Maximum Number of Links

The Maximum Number of Links helps the program decide how much memory to allocate and can only be modified when the network is closed:

The Maximum Number of Links (saved as maxlink in the dparam file) represents the maximum number of links for a particular network. Once the limit is reached during a design, the program does not continue to add links. The number entered should be no smaller than the number of links planned. The default value is 1500.

The default link bandwidth, link overhead and per circuit bandwidth overhead calculations vary for different vendors. Because of device-specific characteristics (routing algorithm, rerouting, buffer size, queueing, etc.) the same network data may yield different results when comparing switch models.

The Network Files tab contains references to data files that should be loaded in. Each reference are saved in the specification file with a separate entry.

You can read in files from the Network Files tab. The files in this tab are categorized as described in Table 3.

Table 3: Spec File Generation Window Network File Categories

Type of File

File Names

Backbone Files

bblink, demand, domainfile, facility, graphcoord, group, muxloc, newdemand, nodeparam, owner, site, srvcprofile, srvctype

Cost Files

custrate, usercost

Control Files

admincost, fixlink, linkdist, nodeweight, rsvbwfile

Traffic Files

devicedir, egress, ingress, t_trafficload, trafdir, trafficload, tunneltrafdir

Access Design Files

chanbank, offckt, offgraphcoord, offloc, offsitek

Discrete Event simulation

tfxdata, tfxpattern

Device-Specific Files

aclist, bgplink, bgpnode, bgpobj, intfmap, junospolicy, policymap, route, tbit, tunnel, vpn

Figure 3: Spec File Generation Window Network Files TabSpec File Generation Window Network Files Tab

Network backbone files specify how the network is represented. Backbone files include the bblink, demand, domainfile, facilityfile, graphcoord, group, muxloc, newdemand, nodeparam, owner, site, srvcprofile, and srvctype files.

Table 4: Spec File Generation Window Network Files List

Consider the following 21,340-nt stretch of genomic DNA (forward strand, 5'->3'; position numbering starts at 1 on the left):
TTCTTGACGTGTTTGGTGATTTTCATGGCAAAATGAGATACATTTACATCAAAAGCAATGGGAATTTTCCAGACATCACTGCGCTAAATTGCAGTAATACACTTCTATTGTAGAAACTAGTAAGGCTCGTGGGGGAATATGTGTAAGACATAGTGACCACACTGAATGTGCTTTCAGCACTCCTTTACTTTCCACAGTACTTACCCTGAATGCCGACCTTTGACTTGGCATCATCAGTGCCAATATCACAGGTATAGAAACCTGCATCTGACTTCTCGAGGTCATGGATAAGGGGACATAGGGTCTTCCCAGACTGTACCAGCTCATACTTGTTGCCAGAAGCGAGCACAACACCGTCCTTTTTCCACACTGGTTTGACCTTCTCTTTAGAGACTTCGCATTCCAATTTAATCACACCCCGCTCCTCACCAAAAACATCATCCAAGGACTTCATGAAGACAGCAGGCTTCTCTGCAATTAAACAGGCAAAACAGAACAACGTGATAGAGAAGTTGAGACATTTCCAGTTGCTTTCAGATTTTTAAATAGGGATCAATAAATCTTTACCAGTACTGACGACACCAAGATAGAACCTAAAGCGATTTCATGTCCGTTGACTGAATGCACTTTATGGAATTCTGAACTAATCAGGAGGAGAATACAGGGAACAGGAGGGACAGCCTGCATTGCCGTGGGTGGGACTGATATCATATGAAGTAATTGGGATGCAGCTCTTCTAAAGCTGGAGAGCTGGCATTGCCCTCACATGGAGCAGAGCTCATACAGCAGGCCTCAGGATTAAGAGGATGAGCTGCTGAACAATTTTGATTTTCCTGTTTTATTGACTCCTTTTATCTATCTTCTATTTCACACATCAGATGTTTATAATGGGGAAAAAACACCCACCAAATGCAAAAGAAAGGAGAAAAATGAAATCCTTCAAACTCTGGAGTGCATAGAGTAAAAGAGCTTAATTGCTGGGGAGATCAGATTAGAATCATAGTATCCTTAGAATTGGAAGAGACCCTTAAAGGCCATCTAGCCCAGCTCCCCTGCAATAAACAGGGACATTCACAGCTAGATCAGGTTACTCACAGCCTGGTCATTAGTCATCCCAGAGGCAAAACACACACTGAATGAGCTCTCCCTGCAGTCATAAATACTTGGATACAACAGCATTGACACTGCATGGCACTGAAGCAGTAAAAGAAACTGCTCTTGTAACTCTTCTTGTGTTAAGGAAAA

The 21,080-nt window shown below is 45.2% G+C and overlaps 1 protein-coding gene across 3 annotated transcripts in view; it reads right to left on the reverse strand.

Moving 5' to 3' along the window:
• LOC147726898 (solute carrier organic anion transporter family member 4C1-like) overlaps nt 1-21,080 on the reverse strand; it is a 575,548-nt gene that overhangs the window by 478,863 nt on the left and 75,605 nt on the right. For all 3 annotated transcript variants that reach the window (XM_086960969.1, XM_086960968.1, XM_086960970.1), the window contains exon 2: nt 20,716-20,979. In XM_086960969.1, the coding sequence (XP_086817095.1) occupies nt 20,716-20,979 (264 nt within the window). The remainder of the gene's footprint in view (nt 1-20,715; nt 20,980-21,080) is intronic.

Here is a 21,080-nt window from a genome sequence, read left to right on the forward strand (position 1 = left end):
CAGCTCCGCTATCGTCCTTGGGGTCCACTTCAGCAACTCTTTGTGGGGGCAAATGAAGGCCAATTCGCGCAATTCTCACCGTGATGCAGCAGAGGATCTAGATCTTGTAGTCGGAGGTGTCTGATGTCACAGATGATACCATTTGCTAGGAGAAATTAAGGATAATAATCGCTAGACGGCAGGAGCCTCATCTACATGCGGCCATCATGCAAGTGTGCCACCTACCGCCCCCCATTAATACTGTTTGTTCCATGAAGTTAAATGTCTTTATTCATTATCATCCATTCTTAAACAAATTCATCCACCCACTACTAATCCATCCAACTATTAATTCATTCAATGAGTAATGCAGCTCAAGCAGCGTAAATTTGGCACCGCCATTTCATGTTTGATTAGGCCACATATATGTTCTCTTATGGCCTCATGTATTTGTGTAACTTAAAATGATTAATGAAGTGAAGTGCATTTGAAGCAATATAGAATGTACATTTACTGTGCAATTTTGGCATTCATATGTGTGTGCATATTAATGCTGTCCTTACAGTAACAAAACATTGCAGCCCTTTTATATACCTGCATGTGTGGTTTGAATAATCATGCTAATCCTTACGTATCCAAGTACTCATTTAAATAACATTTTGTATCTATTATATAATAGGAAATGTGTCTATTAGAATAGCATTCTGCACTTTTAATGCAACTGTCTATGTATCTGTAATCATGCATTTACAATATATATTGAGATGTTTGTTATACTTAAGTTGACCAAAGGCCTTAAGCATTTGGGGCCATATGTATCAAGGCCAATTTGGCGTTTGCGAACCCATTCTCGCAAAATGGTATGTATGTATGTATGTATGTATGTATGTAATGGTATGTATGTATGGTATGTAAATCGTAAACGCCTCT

The bblink file contains backbone link information for the network. Each link entry is defined by a link name [optional], From_Location, To_Location, Vendor, number of trunks, and trunk type. The vendor may be specified as DEF (default) if it is not known. See BBLINK (bblink=filename) in Backbone Data.


The demand file contains user traffic requirements. A demand is defined by an ID, From_Location, To_Location, Bandwidth, Type, Priority, and Preempt Priority. See DEMAND (demand=filename).


The domainfile contains the definitions for domain elements. Domain elements are defined by ID, name, and color to be used in the Map window. If OSPF is present in the network, this file is used to define OSPF areas. See DOMAIN (domain=filename).


A facility is a set of nodes and links likely to fail together. The facility file defines the links and/or nodes associated with a facility. In this file, the first field defines the facility name. The subsequent fields specify the node IDs or link names associated with that facility, delimited by tabs, spaces, or commas. All elements associated with a facility should be specified on the same line. Whenever more than one line is needed to specify the elements, a backslash, '\', must be used to indicate that the element list is continued on the next line.

The facility feature does not check the validity of the nodes and/or links listed in the facility file. Duplicate links and/or nodes are also duplicated in the facility. Nodes may be specified either by their node ID or node name. If both are used in the same facility, then that node is duplicated. Nodes which are not in the mux file and links not in the bblink file are ignored. See FACILITY (facility=filename).